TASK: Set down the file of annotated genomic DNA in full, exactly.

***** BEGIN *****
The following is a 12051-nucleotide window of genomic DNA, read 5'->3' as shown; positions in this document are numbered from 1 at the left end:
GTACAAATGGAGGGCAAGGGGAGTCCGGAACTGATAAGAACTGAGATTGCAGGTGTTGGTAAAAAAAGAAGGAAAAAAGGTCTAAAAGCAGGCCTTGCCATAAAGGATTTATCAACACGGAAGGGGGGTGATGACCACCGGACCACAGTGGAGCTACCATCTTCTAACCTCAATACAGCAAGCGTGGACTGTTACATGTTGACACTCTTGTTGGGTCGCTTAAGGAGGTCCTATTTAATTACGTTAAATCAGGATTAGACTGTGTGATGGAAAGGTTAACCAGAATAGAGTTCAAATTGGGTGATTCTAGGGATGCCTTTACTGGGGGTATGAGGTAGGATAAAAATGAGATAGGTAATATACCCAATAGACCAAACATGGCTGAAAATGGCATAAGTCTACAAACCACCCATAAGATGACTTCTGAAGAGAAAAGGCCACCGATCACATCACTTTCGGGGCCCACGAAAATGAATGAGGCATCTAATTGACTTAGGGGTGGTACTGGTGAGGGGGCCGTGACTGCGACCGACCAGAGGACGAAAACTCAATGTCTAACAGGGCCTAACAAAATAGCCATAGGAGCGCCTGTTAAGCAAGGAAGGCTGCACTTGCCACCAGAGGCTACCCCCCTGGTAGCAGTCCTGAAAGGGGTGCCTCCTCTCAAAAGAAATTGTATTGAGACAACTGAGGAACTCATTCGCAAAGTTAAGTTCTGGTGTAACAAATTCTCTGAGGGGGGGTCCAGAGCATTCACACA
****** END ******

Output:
The following is a 12051-nucleotide window of genomic DNA, read 5'->3' as shown; positions in this document are numbered from 1 at the left end:
GTACAAATGGAGGGCAAGGGGAGTCCGGAACTGATAAGAACTGAGATTGCAGGTGTTGGTAAAAAAAGAAGGAAAAAAGGTCTAAAAGCAGGCCTTGCCATAAAGGATTTATCAACACGGAAGGGGGGTGATGACCACCGGACCACAGTGGAGCTACCATCTTCTAACCTCAATACAGCAAGCGTGGACTGTTACATGTTGACACTCTTGTTGGGTCGCTTAAGGAGGTCCTATTTAATTACGTTAAATCAGGATTAGACTGTGTGATGGAAAGGTTAACCAGAATAGAGTTCAAATTGGGTGATTCTAGGGATGCCTTTACTGGGGGTATGAGGTAGGATAAAAATGAGATAGGTAATATACCCAATAGACCAAACATGGCTGAAAATGGCATAAGTCTACAAACCACCCATAAGATGACTTCTGAAGAGAAAAGGCCACCGATCACATCACTTTCGGGGCCCACGAAAATGAATGAGGCATCTAATTGACTTAGGGGTGGTACTGGTGAGGGGGCCGTGACTGCGACCGACCAGAGGACGAAAACTCAATGTCTAACAGGGCCTAACAAAATAGCCATAGGAGCGCCTGTTAAGCAAGGAAGGCTGCACTTGCCACCAGAGGCTACCCCCCTGGTAGCAGTCCTGAAAGGGGTGCCTCCTCTCAAAAGAAATTGTATTGAGACAACTGAGGAACTCATTCGCAAAGTTAAGTTCTGGTGTAACAAATTCTCTGAGGGGGGGTCCAGAGCATTCACACA